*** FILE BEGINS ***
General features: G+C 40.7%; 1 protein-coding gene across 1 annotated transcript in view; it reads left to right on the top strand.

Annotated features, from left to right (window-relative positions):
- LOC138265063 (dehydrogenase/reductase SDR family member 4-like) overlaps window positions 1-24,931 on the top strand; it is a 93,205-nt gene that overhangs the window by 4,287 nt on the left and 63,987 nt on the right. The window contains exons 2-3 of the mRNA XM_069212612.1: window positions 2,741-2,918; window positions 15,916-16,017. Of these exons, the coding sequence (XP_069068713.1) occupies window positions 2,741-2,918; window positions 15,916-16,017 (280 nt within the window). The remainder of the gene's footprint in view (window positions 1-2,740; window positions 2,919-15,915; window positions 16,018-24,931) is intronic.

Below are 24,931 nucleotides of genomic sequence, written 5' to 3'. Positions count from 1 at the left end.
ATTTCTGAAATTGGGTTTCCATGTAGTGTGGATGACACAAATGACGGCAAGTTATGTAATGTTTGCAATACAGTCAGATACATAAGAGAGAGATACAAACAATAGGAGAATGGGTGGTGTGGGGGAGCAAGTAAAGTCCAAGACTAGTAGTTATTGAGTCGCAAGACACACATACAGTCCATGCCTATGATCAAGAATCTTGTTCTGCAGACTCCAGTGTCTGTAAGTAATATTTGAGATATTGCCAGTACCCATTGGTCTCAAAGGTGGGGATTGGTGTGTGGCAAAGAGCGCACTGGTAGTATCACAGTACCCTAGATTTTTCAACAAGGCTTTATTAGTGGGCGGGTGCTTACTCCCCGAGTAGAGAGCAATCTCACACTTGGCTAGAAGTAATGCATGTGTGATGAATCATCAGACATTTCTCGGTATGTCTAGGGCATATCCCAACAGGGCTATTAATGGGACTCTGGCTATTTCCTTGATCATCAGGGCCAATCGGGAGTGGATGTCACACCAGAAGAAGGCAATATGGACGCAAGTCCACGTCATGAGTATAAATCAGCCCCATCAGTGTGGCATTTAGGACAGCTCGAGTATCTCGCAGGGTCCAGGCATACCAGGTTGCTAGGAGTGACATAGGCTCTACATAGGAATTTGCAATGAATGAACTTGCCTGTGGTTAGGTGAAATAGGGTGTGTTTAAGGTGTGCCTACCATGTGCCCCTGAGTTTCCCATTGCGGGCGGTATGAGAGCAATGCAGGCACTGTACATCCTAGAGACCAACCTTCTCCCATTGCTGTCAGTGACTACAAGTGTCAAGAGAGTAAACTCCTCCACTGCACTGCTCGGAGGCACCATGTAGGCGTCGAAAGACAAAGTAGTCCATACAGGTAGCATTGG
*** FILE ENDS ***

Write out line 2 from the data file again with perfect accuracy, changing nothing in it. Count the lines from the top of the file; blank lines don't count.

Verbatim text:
Annotated features, from left to right (window-relative positions):